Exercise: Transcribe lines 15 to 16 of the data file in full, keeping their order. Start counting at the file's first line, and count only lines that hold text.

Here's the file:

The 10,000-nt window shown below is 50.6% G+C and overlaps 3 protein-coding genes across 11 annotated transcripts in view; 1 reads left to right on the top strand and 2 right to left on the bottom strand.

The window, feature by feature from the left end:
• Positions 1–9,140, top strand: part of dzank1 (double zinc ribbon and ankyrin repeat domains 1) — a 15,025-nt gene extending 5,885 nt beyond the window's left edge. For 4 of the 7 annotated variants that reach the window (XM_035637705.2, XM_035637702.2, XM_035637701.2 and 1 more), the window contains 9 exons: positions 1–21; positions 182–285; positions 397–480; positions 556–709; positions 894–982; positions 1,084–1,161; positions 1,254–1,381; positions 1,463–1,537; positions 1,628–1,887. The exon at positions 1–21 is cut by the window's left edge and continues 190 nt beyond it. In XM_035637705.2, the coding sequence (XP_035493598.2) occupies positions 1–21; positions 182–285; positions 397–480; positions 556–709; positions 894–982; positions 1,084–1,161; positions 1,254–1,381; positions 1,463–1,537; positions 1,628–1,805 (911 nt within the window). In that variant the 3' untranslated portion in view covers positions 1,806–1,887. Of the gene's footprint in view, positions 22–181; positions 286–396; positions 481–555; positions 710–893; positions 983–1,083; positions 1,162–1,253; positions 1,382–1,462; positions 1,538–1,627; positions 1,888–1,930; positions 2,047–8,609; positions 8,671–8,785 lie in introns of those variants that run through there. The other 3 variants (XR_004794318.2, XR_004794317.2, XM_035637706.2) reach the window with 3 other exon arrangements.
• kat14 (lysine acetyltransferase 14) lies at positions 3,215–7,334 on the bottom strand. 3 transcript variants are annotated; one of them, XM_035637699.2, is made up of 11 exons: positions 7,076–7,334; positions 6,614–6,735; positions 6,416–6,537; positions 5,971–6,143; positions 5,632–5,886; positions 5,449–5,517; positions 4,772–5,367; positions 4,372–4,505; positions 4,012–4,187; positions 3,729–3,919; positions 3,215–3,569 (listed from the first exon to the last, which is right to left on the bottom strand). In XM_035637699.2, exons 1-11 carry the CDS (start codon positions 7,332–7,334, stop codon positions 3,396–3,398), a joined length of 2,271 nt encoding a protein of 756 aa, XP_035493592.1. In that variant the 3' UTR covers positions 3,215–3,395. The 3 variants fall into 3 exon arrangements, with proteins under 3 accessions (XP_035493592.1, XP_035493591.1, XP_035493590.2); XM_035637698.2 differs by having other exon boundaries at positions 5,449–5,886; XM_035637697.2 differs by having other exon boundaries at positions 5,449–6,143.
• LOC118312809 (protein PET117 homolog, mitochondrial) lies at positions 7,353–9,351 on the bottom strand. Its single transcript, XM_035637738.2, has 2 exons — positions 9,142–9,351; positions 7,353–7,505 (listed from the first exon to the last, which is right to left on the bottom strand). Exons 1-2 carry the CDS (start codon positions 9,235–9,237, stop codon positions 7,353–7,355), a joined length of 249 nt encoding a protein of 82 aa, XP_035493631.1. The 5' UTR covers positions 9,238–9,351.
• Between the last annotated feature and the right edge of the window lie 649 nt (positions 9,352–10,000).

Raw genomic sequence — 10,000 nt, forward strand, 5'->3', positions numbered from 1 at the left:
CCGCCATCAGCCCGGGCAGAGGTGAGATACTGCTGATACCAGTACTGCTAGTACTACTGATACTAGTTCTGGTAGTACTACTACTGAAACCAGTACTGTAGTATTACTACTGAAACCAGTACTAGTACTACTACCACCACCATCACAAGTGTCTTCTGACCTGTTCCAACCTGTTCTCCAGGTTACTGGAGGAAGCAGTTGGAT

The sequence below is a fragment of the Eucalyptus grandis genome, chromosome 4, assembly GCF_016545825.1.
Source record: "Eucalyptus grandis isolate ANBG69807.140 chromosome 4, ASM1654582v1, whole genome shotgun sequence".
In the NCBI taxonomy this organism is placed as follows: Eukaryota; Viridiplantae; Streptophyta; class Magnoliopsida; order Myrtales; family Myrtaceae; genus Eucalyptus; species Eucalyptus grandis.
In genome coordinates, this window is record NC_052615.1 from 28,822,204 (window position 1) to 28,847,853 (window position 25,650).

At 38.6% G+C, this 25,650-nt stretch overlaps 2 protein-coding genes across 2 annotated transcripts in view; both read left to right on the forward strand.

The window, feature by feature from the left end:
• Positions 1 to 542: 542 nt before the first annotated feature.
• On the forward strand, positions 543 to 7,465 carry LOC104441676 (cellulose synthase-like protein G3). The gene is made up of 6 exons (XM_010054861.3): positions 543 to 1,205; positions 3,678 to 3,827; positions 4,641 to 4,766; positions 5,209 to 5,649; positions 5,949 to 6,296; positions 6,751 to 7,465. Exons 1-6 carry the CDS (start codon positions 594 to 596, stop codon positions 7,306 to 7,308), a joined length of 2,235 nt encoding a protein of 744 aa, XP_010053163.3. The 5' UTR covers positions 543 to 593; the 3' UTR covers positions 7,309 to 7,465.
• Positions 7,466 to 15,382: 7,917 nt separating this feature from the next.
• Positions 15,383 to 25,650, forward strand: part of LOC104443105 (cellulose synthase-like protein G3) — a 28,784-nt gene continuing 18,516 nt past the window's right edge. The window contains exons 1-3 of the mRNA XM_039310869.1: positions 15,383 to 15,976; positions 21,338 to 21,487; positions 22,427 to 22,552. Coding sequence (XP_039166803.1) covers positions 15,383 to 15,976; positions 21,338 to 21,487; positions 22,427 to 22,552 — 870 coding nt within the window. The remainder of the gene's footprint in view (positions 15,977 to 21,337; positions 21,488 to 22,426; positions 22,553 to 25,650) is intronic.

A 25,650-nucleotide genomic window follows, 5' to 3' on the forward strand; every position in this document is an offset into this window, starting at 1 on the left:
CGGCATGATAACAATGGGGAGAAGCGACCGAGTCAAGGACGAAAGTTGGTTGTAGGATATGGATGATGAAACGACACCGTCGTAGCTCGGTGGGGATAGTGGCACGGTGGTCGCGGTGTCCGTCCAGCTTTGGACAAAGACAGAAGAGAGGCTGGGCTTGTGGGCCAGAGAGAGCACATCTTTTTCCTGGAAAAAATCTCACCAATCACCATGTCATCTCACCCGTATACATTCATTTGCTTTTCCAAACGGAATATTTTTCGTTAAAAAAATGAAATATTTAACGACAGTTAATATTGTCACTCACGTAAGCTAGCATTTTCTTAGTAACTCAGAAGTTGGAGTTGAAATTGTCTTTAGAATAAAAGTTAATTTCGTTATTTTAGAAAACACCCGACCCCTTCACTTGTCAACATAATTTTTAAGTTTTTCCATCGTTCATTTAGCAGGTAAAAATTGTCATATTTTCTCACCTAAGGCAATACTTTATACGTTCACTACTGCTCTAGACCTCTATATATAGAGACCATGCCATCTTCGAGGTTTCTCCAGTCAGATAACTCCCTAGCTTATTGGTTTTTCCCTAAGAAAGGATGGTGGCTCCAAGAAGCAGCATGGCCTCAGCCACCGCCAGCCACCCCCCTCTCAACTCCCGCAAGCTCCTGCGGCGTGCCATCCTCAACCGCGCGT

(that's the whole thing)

• Positions 1 to 542: 542 nt before the first annotated feature.
• On the forward strand, positions 543 to 7,465 carry LOC104441676 (cellulose synthase-like protein G3). The gene is made up of 6 exons (XM_010054861.3): positions 543 to 1,205; positions 3,678 to 3,827; positions 4,641 to 4,766; positions 5,209 to 5,649; positions 5,949 to 6,296; positions 6,751 to 7,465. Exons 1-6 carry the CDS (start codon positions 594 to 596, stop codon positions 7,306 to 7,308), a joined length of 2,235 nt encoding a protein of 744 aa, XP_010053163.3. The 5' UTR covers positions 543 to 593; the 3' UTR covers positions 7,309 to 7,465.